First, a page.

At Hollickwood, we recognise that the study of Geography is key to equipping our pupils with the knowledge and skills that they need to make sense of the world in which we live. The study of Geography supports our pupils to develop a sense of belonging and identity, and to understand their place within the world. Pupils also broaden their knowledge of different places and the people who live there, and gain an understanding of how interconnected and interdependent people are globally. Geography engenders a sense of awe, wonder and curiosity in the natural environment, and helps them to understand the physical processes that have shaped, and continue to shape, our world. By learning about the interactions between the physical environment and humans, and the impact humans can have both positively and negatively on the natural world, pupils develop a sense of personal and shared responsibility for acting in a way that safeguards our planet for future generations. As we reach a tipping point in the climate crisis, this has never been more important. 

Our curriculum has been designed with the following in mind:

-The particular needs, strengths and characteristics of our school community.

-The values which we would like to instil in all members of our school community: Curiosity, Compassion, Confidence, Commitment, Courage and Creativity.

-The requirements of the National Curriculum for Geography


Our Geography curriculum is designed with the aim that all children:

-Demonstrate a curiosity in, and fascination for our natural world.

-Have a secure sense of their place in the world, and how they fit within it.

-Develop inquisitive thinking and enquiry skills that help them to interpret and understand people, places, patterns and change.

-Understand the impact humans can have on the world’s people and places both positive and negative, and show commitment to becoming responsible global citizens who take positive, compassionate action to protect our planet for future generations.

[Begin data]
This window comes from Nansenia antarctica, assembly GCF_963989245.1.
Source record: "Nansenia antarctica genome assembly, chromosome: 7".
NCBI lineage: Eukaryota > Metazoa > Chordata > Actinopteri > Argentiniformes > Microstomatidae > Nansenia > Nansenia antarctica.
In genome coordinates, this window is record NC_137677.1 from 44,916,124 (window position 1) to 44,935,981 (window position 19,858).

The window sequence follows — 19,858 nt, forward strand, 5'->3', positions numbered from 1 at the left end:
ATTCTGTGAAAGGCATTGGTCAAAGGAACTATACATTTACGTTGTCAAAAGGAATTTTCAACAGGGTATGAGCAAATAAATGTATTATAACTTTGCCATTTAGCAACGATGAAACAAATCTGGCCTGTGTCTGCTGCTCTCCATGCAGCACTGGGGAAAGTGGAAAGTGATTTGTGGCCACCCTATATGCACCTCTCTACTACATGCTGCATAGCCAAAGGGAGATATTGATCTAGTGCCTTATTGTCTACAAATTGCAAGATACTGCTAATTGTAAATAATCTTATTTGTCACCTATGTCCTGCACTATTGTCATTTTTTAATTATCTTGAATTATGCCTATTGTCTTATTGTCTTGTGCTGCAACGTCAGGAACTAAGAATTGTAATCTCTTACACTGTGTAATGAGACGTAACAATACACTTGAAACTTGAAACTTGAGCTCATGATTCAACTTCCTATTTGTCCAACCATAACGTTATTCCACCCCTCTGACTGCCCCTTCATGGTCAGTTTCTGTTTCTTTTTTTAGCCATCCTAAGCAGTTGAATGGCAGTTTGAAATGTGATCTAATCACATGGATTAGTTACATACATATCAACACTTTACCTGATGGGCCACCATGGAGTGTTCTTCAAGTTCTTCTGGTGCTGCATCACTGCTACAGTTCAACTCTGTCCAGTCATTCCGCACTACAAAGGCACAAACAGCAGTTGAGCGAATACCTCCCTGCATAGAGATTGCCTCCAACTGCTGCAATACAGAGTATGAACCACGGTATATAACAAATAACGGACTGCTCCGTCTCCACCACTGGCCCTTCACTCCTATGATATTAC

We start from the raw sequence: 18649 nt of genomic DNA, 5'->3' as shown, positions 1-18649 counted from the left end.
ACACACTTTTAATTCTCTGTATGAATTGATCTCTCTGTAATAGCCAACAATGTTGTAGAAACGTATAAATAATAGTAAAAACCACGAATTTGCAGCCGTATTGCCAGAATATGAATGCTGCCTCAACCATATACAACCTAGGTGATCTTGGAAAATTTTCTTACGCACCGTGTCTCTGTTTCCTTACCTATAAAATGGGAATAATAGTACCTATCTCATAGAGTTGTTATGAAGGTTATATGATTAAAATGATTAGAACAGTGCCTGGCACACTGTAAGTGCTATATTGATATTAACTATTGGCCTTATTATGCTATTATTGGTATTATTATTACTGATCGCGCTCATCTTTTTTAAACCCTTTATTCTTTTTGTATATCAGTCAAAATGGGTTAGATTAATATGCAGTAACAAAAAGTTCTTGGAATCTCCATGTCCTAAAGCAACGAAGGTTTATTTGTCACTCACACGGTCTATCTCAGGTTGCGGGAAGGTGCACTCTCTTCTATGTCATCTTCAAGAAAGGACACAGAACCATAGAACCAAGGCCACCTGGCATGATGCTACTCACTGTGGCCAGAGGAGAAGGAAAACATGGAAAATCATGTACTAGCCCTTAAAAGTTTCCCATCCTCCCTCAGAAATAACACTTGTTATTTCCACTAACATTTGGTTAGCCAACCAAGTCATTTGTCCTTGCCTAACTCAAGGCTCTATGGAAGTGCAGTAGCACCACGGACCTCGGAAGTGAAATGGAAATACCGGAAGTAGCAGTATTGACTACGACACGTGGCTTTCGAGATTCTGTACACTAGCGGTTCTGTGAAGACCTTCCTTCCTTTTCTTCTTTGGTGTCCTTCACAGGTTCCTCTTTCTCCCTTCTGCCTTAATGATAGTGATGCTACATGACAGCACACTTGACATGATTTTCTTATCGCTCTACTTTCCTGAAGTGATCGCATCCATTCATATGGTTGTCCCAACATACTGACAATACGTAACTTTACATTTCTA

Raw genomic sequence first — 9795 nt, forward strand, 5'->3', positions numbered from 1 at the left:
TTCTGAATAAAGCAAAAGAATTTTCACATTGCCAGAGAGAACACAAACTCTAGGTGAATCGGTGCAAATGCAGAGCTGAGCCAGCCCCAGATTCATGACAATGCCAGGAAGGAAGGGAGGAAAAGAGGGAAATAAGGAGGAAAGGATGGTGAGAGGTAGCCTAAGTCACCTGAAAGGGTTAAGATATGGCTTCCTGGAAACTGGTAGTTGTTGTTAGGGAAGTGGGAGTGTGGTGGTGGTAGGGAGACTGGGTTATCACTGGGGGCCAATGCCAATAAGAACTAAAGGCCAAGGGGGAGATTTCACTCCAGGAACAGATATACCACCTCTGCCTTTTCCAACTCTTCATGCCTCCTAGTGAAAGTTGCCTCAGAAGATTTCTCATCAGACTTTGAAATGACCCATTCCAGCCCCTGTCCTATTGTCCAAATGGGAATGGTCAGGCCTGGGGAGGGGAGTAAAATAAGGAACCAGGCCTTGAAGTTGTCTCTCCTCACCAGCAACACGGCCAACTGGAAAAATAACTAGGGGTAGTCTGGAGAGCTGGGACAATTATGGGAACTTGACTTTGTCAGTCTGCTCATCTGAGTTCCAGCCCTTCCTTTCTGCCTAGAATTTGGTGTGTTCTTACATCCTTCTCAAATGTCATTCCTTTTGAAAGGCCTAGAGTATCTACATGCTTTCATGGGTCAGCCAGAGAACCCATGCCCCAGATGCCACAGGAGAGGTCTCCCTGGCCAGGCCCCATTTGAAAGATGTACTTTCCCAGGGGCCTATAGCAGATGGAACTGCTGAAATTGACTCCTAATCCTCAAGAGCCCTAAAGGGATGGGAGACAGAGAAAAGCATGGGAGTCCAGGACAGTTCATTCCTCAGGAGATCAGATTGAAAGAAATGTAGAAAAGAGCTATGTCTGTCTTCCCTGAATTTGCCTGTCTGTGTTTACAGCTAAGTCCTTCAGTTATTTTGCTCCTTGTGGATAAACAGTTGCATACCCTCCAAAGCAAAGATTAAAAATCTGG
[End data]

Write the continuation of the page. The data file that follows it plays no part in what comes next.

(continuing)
-Are confident geographers who have the substantive and disciplinary knowledge and skills necessary for further study of Geography.

-Have opportunities to think creatively and present their learning in different ways.

-Know how the study of Geography applies, and is relevant to, their everyday life through engaging with real-life issues/contexts and completing hands-on fieldwork in the local area.


Teachers have the flexibility to block teach Geography or to teach it weekly according to their professional judgement.

Teachers follow the Long Term Geography Curriculum Overview which sets out the units to be taught in each year group and the order that they should be taught in.

For each unit, there is a detailed Unit Plan which sets out the key expectations of what should be taught (knowledge, skills, vocabulary) and the sequence of lessons. Teachers adhere to these unit plans and are involved in their ongoing development through dedicated time set aside to meet with the Geography Subject Lead. Teachers look at these unit plans carefully so they can see the prior knowledge and skills the children should have as a starting point. This helps to ensure progression in knowledge and skills and will support the revisiting of prior learning.